Some will always argue that anything other than the traditional espresso is an affront to good coffee. These days however, more people than ever before are experimenting with all manner of different types of espresso coffee, creating weird and wonderful concoctions to suit all tastes.
The question being – where to start?
If looking to enjoy espresso coffee from a slightly different angle, you need only look at how they do things overseas. Standard espresso is incredibly popular worldwide, but there are also plenty of regional variants that are definitely worth checking out.
Some of which are surprisingly easy to make, so feel free to give any of the following a go this weekend:
This is the kind of decadent treat that’s less than a traditional coffee and more a desert. Simply pour a shot of high quality espresso over your favourite vanilla ice cream in a suitable container and melt into the sheer bliss.
Known locally as a caffe breve, this is where a cappuccino is made with 50% of the milk being replaced by with a single cream. Needless to say, the resulting cappuccino-type-beverage is unbelievably rich and enjoyable, if you like things a little on the heavy side.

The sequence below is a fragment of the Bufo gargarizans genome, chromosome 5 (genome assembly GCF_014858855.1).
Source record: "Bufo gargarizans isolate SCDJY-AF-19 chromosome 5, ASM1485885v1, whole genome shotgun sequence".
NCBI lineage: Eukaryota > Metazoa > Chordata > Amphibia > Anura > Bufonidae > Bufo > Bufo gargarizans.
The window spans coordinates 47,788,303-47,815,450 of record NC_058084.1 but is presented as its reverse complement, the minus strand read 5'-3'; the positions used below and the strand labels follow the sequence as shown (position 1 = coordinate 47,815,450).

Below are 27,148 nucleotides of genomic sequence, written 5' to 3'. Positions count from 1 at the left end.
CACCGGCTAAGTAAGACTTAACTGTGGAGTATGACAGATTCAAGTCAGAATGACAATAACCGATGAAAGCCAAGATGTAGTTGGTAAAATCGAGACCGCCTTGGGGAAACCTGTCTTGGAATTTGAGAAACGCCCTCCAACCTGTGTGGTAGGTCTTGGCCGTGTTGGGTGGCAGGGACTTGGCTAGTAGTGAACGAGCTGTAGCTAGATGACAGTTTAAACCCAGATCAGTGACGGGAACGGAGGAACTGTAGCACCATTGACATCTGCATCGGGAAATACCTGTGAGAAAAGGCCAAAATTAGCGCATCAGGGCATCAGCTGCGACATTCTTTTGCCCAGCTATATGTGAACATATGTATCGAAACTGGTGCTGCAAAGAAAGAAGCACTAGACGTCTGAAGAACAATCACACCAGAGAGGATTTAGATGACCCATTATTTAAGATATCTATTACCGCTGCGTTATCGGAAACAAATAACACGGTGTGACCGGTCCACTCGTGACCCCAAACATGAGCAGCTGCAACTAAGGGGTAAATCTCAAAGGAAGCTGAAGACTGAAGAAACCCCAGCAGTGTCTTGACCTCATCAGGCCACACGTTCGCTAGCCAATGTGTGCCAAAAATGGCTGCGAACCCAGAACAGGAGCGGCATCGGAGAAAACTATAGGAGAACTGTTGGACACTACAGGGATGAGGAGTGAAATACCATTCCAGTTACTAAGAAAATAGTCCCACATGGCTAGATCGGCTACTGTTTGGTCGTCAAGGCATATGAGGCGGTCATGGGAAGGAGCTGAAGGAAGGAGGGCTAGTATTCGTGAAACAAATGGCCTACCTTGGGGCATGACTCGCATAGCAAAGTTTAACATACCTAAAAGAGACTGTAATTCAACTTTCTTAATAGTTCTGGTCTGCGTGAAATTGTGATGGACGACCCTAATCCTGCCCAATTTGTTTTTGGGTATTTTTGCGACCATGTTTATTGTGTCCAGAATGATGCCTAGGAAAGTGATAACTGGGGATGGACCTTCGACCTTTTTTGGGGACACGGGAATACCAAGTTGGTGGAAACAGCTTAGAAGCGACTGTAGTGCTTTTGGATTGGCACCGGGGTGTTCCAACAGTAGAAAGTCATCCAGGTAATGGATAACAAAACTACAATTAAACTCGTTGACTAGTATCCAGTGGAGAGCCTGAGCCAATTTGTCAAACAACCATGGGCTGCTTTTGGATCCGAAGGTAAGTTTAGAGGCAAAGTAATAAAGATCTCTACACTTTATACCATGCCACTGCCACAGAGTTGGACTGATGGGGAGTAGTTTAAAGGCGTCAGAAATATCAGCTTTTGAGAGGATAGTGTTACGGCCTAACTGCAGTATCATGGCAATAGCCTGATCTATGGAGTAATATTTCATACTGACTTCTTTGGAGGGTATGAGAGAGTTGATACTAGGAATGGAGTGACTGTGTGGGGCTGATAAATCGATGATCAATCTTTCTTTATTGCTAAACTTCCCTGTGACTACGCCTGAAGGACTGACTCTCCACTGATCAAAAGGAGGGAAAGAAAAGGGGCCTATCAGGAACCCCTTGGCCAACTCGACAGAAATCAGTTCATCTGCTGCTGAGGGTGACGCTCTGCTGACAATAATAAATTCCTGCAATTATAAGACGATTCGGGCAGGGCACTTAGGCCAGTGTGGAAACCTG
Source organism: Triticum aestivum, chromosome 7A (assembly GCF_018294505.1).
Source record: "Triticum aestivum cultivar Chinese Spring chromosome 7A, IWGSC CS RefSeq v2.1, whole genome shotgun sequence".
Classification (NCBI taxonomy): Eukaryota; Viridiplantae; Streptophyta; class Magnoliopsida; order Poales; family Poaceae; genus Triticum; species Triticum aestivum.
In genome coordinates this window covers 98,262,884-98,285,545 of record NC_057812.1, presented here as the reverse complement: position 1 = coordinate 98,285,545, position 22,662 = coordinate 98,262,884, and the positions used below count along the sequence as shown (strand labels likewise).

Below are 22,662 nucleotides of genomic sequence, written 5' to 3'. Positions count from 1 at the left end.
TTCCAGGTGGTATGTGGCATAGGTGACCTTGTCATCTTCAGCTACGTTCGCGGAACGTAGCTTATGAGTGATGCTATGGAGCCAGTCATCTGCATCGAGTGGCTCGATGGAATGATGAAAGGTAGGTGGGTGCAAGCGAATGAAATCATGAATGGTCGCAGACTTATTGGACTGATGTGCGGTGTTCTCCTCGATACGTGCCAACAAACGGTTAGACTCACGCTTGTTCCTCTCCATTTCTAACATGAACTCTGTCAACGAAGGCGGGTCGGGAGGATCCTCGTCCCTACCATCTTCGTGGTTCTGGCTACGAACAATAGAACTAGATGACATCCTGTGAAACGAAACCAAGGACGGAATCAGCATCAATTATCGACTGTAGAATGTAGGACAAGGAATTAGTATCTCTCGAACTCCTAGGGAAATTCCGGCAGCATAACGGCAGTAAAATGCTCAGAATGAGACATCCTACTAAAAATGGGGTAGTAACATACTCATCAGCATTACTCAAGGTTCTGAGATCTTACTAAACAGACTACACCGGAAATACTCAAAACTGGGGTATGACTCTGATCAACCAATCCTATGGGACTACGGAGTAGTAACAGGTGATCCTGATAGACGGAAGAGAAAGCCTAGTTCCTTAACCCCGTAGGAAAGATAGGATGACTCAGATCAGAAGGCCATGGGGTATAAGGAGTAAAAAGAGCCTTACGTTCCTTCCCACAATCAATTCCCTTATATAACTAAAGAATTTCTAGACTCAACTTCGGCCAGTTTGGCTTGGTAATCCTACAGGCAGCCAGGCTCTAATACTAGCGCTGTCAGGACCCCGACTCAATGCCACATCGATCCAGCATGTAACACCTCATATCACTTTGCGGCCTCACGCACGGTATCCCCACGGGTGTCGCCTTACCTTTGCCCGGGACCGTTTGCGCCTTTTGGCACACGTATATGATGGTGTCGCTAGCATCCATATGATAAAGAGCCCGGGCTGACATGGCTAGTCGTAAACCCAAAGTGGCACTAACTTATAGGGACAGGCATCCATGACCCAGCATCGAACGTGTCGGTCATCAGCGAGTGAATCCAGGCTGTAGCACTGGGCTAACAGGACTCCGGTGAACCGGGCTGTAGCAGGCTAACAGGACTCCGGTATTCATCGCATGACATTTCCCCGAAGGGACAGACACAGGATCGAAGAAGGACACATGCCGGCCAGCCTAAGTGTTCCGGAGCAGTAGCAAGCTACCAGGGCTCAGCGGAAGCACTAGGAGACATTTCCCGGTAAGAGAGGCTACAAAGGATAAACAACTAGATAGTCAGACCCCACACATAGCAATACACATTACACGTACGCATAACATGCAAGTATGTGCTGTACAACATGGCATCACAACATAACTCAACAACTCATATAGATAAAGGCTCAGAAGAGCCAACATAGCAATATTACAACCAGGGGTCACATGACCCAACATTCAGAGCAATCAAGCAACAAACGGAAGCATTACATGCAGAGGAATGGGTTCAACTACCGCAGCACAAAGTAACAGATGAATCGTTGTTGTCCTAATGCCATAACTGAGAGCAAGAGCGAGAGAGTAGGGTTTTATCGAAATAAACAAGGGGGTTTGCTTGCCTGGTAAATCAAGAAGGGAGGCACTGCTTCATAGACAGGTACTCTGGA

Speaking of which, take a shot of quality espresso, a shot of steamed milk and a shot of whipped cream and you have yourself a traditional cafe viennois. Easy to make and delicious, a good Viennese coffee is also a rather attractive work of art.
Anyone with a particularly sweet tooth is guaranteed to get a kick out of the cafe Cubano. Sweet in the extreme, the cafe Cubano is made by placing one or two teaspoons of sugar in a cup, after which one or two shots of espresso coffee are poured over the sweet stuff and served either black or with a cup of steamed milk. Not the best coffee for those trying to lose weight, but an enjoyable occasional treat nonetheless.
This is basically the Portuguese version of the standard latte, which combines three parts steamed milk with one part espresso coffee. The only difference being that the milk is usually heated in a saucepan, during which time an undeniably generous amount of sugar is dissolved into it. The sugar is optional, but in its absence you can’t really call it a galao.
The long black is the Australian interpretation of the Americano – the only difference being that the espresso coffee is added to the hot water, instead of the other way around. Ratios vary wildly, in accordance with how strong the recipient enjoys their java.
Last but not least, this ‘restricted’ version of an espresso uses the same amount of coffee but with significantly less water. The resulting shot being just about as strong and heavy as it gets. Great enjoyed on its own, or used as a base for other drink recipes.
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